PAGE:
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RE: Two different sets of experiences about non-English identifie rs

On my mantle is a Buddhist holy name given me 
by my Korean master, Kyung Bo Seo.  He sensibly wrote the name 
in both his native script and in transliterated 
English.  As a result, today, I can still remember 
my Sangha name (I can't read the script) and have a work on my mantle that
both beautiful, evocative and valuable (he 
is a world recognized master in the artform).

It isn't that hard and the cost is nothing 
compared to the benefit.  All things are 
not strictly business decisions.  Some are 
matters of human values.  If we believe XML 
is not to be subject to such values, that it 
is instead, strictly a tool of business, then 
XML should and must always be subordinate to 
SGML, a better design created by smarter 
people for a customer that understood completely 
the phrase "Good fences make good neighbors."

A choice is provided.  Choose according to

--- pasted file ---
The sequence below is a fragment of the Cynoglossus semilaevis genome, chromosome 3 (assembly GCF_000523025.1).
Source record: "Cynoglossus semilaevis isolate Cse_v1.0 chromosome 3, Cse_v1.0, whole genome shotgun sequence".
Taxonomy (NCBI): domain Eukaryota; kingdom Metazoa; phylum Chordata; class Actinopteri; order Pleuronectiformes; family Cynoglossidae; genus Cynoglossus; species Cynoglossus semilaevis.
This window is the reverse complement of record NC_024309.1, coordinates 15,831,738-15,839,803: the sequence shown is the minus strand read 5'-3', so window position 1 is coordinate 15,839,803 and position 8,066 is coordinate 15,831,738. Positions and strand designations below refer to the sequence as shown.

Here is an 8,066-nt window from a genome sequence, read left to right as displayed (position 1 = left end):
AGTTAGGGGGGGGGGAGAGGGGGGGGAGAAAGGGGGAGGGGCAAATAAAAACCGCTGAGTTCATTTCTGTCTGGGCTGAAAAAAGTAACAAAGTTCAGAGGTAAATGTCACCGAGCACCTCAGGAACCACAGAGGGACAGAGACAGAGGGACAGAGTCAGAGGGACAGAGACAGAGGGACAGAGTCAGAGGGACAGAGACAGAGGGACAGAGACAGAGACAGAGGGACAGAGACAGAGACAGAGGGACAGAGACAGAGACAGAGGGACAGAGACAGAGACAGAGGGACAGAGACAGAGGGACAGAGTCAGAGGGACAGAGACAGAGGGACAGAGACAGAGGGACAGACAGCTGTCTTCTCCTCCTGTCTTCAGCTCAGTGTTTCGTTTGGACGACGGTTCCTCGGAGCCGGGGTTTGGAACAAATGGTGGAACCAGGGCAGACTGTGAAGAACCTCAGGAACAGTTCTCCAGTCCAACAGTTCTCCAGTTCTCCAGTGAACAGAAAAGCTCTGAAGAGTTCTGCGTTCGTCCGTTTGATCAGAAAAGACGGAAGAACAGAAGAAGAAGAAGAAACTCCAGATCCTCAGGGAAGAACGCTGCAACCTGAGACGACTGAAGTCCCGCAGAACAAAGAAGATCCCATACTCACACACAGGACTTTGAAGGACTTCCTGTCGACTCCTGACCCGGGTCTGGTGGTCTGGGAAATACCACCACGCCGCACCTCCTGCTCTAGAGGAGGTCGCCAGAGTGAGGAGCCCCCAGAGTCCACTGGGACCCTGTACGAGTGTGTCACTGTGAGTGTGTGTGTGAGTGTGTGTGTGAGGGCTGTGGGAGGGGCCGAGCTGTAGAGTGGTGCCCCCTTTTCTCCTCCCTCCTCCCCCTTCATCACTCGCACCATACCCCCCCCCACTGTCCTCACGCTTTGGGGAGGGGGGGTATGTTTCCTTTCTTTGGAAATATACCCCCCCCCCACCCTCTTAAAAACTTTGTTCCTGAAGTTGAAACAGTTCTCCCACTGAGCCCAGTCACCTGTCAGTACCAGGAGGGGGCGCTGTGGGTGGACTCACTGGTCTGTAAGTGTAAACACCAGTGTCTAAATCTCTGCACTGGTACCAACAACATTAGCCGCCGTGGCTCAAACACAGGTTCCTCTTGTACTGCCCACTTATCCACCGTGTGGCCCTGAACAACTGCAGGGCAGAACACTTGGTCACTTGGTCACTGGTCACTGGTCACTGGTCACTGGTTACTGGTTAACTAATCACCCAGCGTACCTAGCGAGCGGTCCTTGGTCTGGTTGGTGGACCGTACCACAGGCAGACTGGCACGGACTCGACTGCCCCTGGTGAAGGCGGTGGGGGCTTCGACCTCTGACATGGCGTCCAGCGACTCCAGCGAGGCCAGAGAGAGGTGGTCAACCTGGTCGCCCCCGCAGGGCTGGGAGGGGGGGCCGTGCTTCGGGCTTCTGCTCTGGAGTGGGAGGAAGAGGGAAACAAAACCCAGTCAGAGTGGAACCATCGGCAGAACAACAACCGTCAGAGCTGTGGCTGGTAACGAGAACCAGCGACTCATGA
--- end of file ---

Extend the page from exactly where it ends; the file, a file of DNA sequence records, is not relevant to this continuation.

your values.  Do not let others choose for you 
unless the options are of equal value and neither 
has a significant discriminator.


Ekam sat.h, Vipraah bahudhaa vadanti.
Daamyata. Datta. Dayadhvam.h

-----Original Message-----
From: Don Park [mailto:donpark@docuverse.com]
Sent: Friday, July 13, 2001 4:09 PM
To: xml-dev@lists.xml.org
Subject: RE: Two different sets of experiences about non-English


We engineers often forget that, while technical aspect of translating native
tag names to another language might be trivial, human factors are not.  For
example, people using the target tag names will not be able to communicate
well with the original group nor groups using different target tag names.
This problem can be minimized by using phonetic translation (i.e. Gaijin),
but the problem does not go away.


XML applications recognize tags by tag names.  Unless XML applications are
designed to support multiple native tag names, code must be modified for
each target language and repeat for each update.  Translating code is harder
than translating data.


Today's globalization trend makes it less likely for a business to stay
within its national border during its lifetime.  Unless native tag names is
being used as a form of anti-takeover mechanism, I donot see a compelling
and tangeble reasons not to prepare for likely future.

There are probably other factors involved, but these are some I can think of
at this time.  Comments?


Don Park

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